Compared with Smyth’s study, we provide much more detailed information on what gets cited. For
example, we document, and discuss, citations to specific English courts, courts in specific
656 Federal Law Review 47(4)
countries other than Australia and England, types of secondary authorities, including specific legal
periodicals and texts, and the citation practice of specific judges.
We contribute to the empirical literature on judicial reasoning in the High Court and the citation
practice of courts in common law countries in three ways. First, we provide a long-term perspec-
tive. There are few studies for any court that provide an analysis of citation practice in the long run,
while sampling at decade intervals. Extant studies are William Manz’s study of the citation
practices of the New York Court of Appeals at decade intervals from 1850 to 1993,
21
Friedman
et al’s study of the citation practices of 16 State Supreme Courts in the United States at decade
intervals between 1870 and 1970
22
and a series of studies for the Australian State Supreme Courts
at decade intervals from 1905 to 2005.
23
Most of the other citation studies use a small sample of cases from one or two recent years.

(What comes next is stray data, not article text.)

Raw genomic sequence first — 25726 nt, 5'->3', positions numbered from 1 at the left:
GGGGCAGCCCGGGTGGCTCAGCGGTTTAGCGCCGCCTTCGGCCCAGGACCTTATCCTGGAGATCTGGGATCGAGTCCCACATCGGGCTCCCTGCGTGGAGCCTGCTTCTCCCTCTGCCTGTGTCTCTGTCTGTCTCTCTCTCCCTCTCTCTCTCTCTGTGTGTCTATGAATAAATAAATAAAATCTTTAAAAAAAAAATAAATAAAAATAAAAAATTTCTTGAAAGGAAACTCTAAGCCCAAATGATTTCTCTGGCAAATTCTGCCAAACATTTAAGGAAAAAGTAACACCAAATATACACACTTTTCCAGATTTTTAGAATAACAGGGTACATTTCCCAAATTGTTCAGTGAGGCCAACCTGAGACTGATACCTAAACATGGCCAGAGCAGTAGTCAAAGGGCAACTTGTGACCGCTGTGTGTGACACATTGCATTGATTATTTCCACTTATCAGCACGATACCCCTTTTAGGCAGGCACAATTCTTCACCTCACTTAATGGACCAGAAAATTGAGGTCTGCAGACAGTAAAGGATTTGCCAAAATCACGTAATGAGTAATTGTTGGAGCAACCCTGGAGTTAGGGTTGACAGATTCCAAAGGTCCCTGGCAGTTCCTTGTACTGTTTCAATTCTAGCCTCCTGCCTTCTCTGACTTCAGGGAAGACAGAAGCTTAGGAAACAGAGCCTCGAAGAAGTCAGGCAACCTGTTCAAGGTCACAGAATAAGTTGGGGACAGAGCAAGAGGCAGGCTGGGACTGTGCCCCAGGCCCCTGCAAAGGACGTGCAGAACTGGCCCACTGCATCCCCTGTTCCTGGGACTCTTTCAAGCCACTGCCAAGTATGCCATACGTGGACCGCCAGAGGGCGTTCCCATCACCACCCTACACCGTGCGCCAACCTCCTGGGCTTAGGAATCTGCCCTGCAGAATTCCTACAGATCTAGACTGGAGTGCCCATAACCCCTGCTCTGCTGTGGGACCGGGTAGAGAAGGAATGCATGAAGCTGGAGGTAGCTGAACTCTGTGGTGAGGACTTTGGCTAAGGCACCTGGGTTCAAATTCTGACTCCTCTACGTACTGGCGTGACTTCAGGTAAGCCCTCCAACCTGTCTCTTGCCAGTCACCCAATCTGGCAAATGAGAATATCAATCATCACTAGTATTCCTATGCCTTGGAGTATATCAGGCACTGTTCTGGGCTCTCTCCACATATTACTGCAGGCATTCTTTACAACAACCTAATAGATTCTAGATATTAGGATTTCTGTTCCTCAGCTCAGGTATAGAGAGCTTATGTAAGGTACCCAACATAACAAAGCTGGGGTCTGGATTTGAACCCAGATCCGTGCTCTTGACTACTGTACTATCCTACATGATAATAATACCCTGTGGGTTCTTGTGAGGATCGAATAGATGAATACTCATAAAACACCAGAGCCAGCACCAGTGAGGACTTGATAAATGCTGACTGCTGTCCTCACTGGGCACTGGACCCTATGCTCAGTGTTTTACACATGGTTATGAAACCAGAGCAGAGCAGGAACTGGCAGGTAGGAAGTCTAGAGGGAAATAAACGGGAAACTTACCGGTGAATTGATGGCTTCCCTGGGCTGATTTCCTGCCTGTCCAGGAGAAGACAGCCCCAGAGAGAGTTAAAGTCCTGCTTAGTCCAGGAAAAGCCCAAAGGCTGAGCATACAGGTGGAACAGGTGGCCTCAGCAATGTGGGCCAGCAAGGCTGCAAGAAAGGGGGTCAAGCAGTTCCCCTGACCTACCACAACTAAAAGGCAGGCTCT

24
Citation studies that focus on one or more recent years can provide insights into what the current
members of the Court perceive as legitimate authorit y. This can be useful for certain sets of
individuals, such as court librarians or counsel appearing before the Court.
25
However, such
studies cannot say anything about changes in judicial reasoning over time. An examination of
citation practice in the long run has the advantage that ‘changes in [citation] patterns may be
barometers of changes in the way judges think about their roles and about the sources and limits of
their power’.
26
Discussing changing citation patterns in the United States context, Karl Llewellyn
draws a distinction between the late 19
th
century in which appellate courts wrote short judgments,
in which there were relatively few citations to authority, and the 1930s and 1940s, when appellate
courts began to write longer judgments laced with citations to authority. He suggests that in the late
19
th